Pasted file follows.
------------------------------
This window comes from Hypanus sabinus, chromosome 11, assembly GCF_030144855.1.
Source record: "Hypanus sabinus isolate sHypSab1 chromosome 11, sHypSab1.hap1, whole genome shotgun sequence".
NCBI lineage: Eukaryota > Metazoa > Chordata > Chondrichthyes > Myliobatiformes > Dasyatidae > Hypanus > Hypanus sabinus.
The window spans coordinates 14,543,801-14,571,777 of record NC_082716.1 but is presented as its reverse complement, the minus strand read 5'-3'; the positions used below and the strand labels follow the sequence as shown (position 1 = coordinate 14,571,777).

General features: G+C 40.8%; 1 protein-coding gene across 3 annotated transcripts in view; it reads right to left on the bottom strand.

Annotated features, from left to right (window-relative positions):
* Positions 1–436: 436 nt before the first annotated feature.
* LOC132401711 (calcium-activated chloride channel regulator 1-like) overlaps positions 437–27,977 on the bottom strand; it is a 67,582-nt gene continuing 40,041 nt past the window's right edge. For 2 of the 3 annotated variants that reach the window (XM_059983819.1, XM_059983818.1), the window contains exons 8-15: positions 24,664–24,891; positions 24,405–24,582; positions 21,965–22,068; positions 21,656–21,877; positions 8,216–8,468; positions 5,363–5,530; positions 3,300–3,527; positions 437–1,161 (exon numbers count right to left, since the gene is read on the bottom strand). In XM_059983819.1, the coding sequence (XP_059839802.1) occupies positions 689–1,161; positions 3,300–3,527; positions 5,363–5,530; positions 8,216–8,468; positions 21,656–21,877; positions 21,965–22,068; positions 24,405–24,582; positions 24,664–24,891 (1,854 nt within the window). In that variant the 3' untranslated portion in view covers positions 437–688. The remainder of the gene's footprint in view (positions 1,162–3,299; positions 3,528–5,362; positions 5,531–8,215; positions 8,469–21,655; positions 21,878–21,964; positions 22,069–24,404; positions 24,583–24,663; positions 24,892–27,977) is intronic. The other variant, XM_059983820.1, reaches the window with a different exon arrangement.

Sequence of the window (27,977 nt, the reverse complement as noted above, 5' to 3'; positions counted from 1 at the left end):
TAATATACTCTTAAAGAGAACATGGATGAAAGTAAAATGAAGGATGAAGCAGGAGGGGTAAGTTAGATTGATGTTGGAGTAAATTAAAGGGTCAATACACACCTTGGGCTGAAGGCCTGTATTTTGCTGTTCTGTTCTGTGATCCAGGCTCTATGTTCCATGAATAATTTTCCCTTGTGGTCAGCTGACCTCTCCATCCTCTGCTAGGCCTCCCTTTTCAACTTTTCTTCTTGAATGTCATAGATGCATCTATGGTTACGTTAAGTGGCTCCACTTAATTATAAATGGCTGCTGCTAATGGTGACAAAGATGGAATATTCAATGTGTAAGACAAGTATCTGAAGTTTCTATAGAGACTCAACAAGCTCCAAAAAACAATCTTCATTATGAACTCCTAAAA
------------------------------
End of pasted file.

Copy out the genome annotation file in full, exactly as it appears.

This window comes from Hypanus sabinus, chromosome 11, assembly GCF_030144855.1.
Source record: "Hypanus sabinus isolate sHypSab1 chromosome 11, sHypSab1.hap1, whole genome shotgun sequence".
NCBI lineage: Eukaryota > Metazoa > Chordata > Chondrichthyes > Myliobatiformes > Dasyatidae > Hypanus > Hypanus sabinus.
The window spans coordinates 14,543,801-14,571,777 of record NC_082716.1 but is presented as its reverse complement, the minus strand read 5'-3'; the positions used below and the strand labels follow the sequence as shown (position 1 = coordinate 14,571,777).

General features: G+C 40.8%; 1 protein-coding gene across 3 annotated transcripts in view; it reads right to left on the bottom strand.

Annotated features, from left to right (window-relative positions):
* Positions 1–436: 436 nt before the first annotated feature.
* LOC132401711 (calcium-activated chloride channel regulator 1-like) overlaps positions 437–27,977 on the bottom strand; it is a 67,582-nt gene continuing 40,041 nt past the window's right edge. For 2 of the 3 annotated variants that reach the window (XM_059983819.1, XM_059983818.1), the window contains exons 8-15: positions 24,664–24,891; positions 24,405–24,582; positions 21,965–22,068; positions 21,656–21,877; positions 8,216–8,468; positions 5,363–5,530; positions 3,300–3,527; positions 437–1,161 (exon numbers count right to left, since the gene is read on the bottom strand). In XM_059983819.1, the coding sequence (XP_059839802.1) occupies positions 689–1,161; positions 3,300–3,527; positions 5,363–5,530; positions 8,216–8,468; positions 21,656–21,877; positions 21,965–22,068; positions 24,405–24,582; positions 24,664–24,891 (1,854 nt within the window). In that variant the 3' untranslated portion in view covers positions 437–688. The remainder of the gene's footprint in view (positions 1,162–3,299; positions 3,528–5,362; positions 5,531–8,215; positions 8,469–21,655; positions 21,878–21,964; positions 22,069–24,404; positions 24,583–24,663; positions 24,892–27,977) is intronic. The other variant, XM_059983820.1, reaches the window with a different exon arrangement.

Sequence of the window (27,977 nt, the reverse complement as noted above, 5' to 3'; positions counted from 1 at the left end):
TAATATACTCTTAAAGAGAACATGGATGAAAGTAAAATGAAGGATGAAGCAGGAGGGGTAAGTTAGATTGATGTTGGAGTAAATTAAAGGGTCAATACACACCTTGGGCTGAAGGCCTGTATTTTGCTGTTCTGTTCTGTGATCCAGGCTCTATGTTCCATGAATAATTTTCCCTTGTGGTCAGCTGACCTCTCCATCCTCTGCTAGGCCTCCCTTTTCAACTTTTCTTCTTGAATGTCATAGATGCATCTATGGTTACGTTAAGTGGCTCCACTTAATTATAAATGGCTGCTGCTAATGGTGACAAAGATGGAATATTCAATGTGTAAGACAAGTATCTGAAGTTTCTATAGAGACTCAACAAGCTCCAAAAAACAATCTTCATTATGAACTCCTAAAA